Clarinda Theatre

701 E. Washington Street,
Clarinda, IA 51632

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Clarinda Theatre

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The $35,000 Armory Theatre in Clarinda was a hub for live entertainment, films in the silent and soul era, and events ranging from patriotic speeches to funeral services. The vaudeville route was just a stop away from St. Joe on the Chicago, Burlington and Quincy Railroad allowing for good quality acts. But films became the main draw. The theatre got a $13,000 facelift in 1913 to better accommodate film presentations, It converted to sound to stay relevant. It was still open in 1936.

In 1937 it was renamed Clarinda Theatre. It was destroyed in an arson attack caused by a 17 years old boy in July 1971.

Contributed by dallasmovietheaters

Recent comments (view all 5 comments)

dsedman on February 11, 2017 at 6:25 am

Bluechel and Lannan purchased the Armory and Rialto in 1929 equipping the Armory with Vitaphone disc-based sound. After its theatrical life, it became known as the Glenn Miller Armory as Clarinda was his birthplace.

Joe Vogel
Joe Vogel on February 11, 2017 at 11:10 am

The Armory Opera House at Clarinda is listed in the 1914 edition of the Iowa State Gazetteer and Business Directory. It isn’t listed in the 1909-1910 Cahn guide, so might not have opened yet at that time, but the house is listed in the 1913-1914 Cahn guide as a ground floor theater with 800 seats on the main floor, 400 seats in the balcony, and a gallery seating 200. The proscenium opening was 32x25 feet, the stage 55 feet between side walls and 33 feet to back wall, with an apron 3 feet deep.

dallasmovietheaters on February 11, 2017 at 1:41 pm

The National Guard Armory was built in 1908 with the Armory Theatre opening there in 1910. Herman Fields took on the theatre from Bluechel and Lannan in 1930 and changed to Ultraphone sound equipment reopening on October 1, 1936 as the Clarinda Theatre.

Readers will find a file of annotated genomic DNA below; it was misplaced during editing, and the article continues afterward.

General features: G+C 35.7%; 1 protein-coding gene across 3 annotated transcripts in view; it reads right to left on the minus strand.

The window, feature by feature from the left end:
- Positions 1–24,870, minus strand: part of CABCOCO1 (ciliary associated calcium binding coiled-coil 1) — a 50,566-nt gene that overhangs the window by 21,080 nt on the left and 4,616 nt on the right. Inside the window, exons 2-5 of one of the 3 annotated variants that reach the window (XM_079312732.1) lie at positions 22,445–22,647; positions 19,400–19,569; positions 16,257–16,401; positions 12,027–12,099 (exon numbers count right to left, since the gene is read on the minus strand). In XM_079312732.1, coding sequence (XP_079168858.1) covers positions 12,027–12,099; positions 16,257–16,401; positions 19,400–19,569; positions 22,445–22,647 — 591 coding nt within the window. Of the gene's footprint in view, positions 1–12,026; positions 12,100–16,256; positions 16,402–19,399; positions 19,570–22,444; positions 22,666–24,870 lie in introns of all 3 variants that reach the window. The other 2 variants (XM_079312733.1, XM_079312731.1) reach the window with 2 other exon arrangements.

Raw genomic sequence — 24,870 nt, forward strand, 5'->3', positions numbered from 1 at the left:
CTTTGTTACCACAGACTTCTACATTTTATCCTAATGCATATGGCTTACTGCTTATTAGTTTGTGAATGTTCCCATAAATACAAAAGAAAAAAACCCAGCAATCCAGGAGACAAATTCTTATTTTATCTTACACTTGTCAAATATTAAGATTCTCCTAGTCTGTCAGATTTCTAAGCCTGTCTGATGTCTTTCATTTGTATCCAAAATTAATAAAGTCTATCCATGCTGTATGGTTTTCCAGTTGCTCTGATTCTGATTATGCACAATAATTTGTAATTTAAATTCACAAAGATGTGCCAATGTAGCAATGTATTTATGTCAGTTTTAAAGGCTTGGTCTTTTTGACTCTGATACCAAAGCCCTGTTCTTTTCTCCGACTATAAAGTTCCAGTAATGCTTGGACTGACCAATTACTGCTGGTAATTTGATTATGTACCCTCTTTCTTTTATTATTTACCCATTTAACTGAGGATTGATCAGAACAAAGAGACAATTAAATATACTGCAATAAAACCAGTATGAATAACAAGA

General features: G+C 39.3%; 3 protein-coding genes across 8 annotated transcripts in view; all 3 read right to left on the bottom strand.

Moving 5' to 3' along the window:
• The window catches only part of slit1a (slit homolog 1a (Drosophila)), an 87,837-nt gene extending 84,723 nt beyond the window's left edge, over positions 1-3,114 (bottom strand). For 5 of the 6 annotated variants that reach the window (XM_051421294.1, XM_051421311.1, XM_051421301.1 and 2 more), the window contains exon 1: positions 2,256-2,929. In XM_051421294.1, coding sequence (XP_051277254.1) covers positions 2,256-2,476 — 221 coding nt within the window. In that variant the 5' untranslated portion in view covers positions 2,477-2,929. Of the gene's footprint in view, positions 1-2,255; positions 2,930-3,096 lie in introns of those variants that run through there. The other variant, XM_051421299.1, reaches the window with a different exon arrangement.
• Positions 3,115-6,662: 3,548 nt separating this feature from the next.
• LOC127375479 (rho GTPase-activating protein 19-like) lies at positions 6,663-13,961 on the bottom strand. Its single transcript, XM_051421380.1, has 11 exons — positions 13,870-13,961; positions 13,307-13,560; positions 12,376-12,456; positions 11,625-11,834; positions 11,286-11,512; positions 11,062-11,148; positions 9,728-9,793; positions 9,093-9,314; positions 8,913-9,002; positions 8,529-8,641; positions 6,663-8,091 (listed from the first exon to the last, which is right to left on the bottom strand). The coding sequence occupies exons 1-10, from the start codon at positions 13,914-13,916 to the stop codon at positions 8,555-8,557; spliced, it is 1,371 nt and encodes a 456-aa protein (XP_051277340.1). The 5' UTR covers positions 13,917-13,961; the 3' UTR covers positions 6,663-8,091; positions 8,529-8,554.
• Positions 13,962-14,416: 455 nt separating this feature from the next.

On Glenn Miller Day, January 13, 1954, the Clarinda had its biggest day welcoming Jimmy Stewart and his wife for the showing of “The Glenn Miller Story.” On July 18, 1954, the Clarinda introduced widescreen CinemaScope projection with “The Robe.”

With the evening showing of “Support Your Local Gunfighter” less than an hour away, the theatre was torched by a 17-year old decimating the theatre and leading to its demolition.

Joe Vogel
Joe Vogel on February 11, 2017 at 1:48 pm

Further digging has revealed that the Armory building was begun in late 1909 or early 1910. The October 21, 1909, issue of Engineering News had this item soliciting bids for the project:

“Clarinda, Ia.— Until 1 p. m., Oct. 5, by William Orr, Secretary the Building Committee of the armory of the fifty-fifth Infantry Band, Clarinda, for the construction of a two-story brick armory, 58x135 feet, in Clarinda, Iowa, in accordance with the plans and specifications prepared by W.W. Welch. architect, Clarinda”
This early photo shows that the Armory Theatre was located at the edge of Clarinda’s business district, not a residential neighborhood. The armory at 701 W. Washington Street was dedicated in January, 1954, according to an article in the January 9, 2014, issue of the Clarinda Herald-Journal.

I suspect that the shell of the armory survived the 1912 fire, and the addition of movies to the program after it was rebuilt reflected the need to cover the cost of the rebuilding of the interior. The house was originally built as a rehearsal and performance space for the 55th Infantry Band, which had been coaxed into coming to Clarinda by the promise of such a facility.

Joe Vogel
Joe Vogel on February 11, 2017 at 1:53 pm

An article about the fire in the July 26, 1971, issue of Boxoffice said that the operators of the Clarinda already had a new theater under construction on Washington Street and planned to close the old house and move the Clarinda’s projection equipment to the new house at the end of the month. The manager said that the loss of the projectors would probably delay the opening of the new theater.

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